BOSTON - METCO parents got to weigh in Monday night on a proposal to change the admission process for the integration program.
The 50-year-old program that buses Boston students to suburban neighborhoods has a waiting list of more than 8,000 for just 300 slots per year.
After more than 50 years, a change could be coming to METCO.
"We have a waitlist of 15,000 people that has yielded only four percent on that waitlist that come back to turn in applications," said Milly Arbaje-Thomas, METCO.
The school integration program that places Boston students of color in suburban school districts wants to update its admission process from word of mouth advertising and in-office applications to an online process and lottery selection system.
"This is gonna allow us to be an online platform in multiple languages and will be able to reach every neighborhood, so whoever is a person of color who wants to be a part of this program should be able to have access to it," said Arbaje-Thomas.
Boston city councilor Kim Janey is the vice chair of the education committee and a METCO kid herself.
"Those who know, know you have to go as soon as your child is born to get them on the waitlist because the waitlist is five years long," said Janey.
8,000 applications for just 300 slots. How @METCOinc proposes to change its application process from word of mouth marketing to online platform. And what happens when supply can’t meet demand? My story tonight at 6 @boston25 #education #Boston pic.twitter.com/ELg0gg79id— Crystal Haynes (@crystalhaynes) February 25, 2019
Latarsha Williams took part in the program, attending Wakefield High. Now, two of her children are METCO students.
"It's excellent. It's amazing," she said.
Michelle Carter signed her now 6-year-old daughter up when she was 3 weeks old. She's still waiting for a METCO seat and mostly supports online enrollment.
“I do but there may need to be tweeks for individuals who may not know how to use a computer," Carter said.
But Williams is against it, saying the current system works because parents must work.
“And when you put them to work for the children’s education then you get a more of a committed group of people," Williams said.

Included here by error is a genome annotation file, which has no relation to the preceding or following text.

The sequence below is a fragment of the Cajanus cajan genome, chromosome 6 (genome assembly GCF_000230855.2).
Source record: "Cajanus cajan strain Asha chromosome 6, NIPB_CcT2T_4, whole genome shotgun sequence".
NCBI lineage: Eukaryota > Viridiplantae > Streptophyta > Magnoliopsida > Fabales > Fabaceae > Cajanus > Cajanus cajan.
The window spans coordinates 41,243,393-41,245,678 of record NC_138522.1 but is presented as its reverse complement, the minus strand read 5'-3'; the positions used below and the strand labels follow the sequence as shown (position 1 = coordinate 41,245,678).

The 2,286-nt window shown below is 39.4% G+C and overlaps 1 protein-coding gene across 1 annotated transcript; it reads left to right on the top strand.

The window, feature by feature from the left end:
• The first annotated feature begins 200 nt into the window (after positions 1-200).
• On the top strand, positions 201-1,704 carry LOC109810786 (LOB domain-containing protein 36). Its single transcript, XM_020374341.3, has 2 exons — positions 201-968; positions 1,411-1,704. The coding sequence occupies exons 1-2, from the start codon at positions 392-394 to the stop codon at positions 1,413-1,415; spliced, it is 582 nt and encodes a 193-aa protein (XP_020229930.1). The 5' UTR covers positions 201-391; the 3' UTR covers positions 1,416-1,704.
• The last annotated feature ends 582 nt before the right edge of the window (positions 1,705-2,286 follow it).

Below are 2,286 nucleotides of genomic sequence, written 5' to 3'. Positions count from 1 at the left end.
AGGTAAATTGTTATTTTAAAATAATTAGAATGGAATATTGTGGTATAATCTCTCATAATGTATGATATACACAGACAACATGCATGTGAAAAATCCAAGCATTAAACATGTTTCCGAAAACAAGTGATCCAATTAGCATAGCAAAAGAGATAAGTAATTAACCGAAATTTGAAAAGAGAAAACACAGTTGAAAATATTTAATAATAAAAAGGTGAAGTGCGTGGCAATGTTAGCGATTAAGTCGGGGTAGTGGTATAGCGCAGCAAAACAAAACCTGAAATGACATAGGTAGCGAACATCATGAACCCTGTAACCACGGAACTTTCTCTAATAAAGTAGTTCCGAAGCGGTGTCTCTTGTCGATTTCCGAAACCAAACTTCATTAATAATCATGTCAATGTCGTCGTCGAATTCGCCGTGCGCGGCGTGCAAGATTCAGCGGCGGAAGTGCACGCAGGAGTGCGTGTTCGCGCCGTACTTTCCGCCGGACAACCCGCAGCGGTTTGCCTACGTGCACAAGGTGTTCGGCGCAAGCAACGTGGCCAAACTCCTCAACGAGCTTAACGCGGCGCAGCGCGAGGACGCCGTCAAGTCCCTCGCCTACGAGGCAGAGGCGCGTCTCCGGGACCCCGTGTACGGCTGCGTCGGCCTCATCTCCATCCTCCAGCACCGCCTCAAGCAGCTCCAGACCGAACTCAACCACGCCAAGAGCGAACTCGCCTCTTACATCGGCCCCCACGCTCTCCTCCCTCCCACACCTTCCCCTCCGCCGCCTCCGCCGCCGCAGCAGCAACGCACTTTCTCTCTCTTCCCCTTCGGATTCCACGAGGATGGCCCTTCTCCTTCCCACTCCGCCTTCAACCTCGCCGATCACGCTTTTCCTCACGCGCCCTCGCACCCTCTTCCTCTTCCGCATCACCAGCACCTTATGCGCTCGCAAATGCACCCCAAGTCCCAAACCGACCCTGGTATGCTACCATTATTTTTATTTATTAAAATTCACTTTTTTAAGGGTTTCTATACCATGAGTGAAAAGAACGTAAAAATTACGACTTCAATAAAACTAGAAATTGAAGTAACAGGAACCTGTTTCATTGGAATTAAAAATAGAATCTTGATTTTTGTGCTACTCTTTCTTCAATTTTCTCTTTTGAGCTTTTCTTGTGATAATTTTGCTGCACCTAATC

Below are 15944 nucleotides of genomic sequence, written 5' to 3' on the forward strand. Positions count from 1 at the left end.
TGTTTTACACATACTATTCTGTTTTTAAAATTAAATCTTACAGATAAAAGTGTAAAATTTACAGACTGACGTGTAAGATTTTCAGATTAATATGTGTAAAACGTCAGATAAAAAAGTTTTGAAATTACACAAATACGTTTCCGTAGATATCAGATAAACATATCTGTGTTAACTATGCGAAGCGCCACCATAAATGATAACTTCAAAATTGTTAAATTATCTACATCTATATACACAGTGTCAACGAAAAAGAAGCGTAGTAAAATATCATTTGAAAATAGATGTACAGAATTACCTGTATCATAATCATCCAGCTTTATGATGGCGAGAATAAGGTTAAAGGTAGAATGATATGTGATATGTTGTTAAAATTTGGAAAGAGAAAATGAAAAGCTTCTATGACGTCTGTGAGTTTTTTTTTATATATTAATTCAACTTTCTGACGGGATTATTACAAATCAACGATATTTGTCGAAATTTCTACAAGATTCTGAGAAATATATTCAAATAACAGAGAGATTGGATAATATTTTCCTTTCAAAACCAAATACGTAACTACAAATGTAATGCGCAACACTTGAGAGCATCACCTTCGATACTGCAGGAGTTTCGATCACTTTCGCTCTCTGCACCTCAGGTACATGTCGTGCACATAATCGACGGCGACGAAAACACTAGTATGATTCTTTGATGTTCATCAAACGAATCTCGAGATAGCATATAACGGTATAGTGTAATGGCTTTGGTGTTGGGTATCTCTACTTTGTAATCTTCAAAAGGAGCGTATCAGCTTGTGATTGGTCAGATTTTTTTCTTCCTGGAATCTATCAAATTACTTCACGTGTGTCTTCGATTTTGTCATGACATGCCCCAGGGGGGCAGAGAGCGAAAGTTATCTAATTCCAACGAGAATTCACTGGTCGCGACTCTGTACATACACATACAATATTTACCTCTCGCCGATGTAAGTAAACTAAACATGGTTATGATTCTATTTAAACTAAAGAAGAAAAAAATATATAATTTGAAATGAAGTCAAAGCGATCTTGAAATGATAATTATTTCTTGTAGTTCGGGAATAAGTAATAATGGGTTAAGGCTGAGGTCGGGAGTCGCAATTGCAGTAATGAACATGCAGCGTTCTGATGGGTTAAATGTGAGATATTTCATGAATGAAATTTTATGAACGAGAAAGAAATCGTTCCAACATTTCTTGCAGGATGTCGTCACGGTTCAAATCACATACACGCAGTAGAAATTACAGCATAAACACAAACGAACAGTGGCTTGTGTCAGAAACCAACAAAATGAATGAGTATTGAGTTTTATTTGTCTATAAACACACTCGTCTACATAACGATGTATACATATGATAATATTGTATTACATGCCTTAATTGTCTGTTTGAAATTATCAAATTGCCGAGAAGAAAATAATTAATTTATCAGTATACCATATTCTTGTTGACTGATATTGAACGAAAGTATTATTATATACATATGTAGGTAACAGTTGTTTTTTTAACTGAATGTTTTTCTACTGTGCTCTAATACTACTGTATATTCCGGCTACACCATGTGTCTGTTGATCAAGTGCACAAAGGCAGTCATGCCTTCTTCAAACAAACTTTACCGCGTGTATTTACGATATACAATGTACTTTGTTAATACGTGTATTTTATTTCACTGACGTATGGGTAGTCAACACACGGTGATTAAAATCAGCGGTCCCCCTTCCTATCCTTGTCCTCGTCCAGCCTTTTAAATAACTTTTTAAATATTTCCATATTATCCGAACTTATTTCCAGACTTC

She also thinks the lottery system is bad for people like Michelle, who have been waiting for years to get a seat.
“They could have spent 5-6 years on the waiting list and now they’re put in the lottery some person who just randomly signed up. If they get in over them, how is that fair?” Williams said.
A recent Harvard University report shows "the four-year graduation rate for METCO students was 30 percent higher than their Boston Public or Charter school counterparts... and... have a college enrollment rate that's 30 percent higher."
"I understand the need for METCO and the need is simply that we're not doing what we can in terms of improving quality," said Janey.
Boston city councilor Annissa Assabi-George is education chair and a mom of four.
"Often they're going for not just the academics, but for some of those enrichment activities. The extra and the athletics," said Assabi-George. "We need to do what we should be doing in the City of Boston to make METCO not desirable for any kid."
METCO's director says the future of the program doesn't lay with providing innercity students suburban experiences, it's the other way around.
"What these students are doing to really integrate into these communities, to give a different perspective, it's really opening the doors for a global society," said Arbaje-Thomas.
"We also know we're not sending that many kids. It's only a program for 3,000 kids and a handful of kids in a suburban school is not gonna diversify that school experience. When we create more diversified communities, that creates more diversified schools," said Assabi-George.
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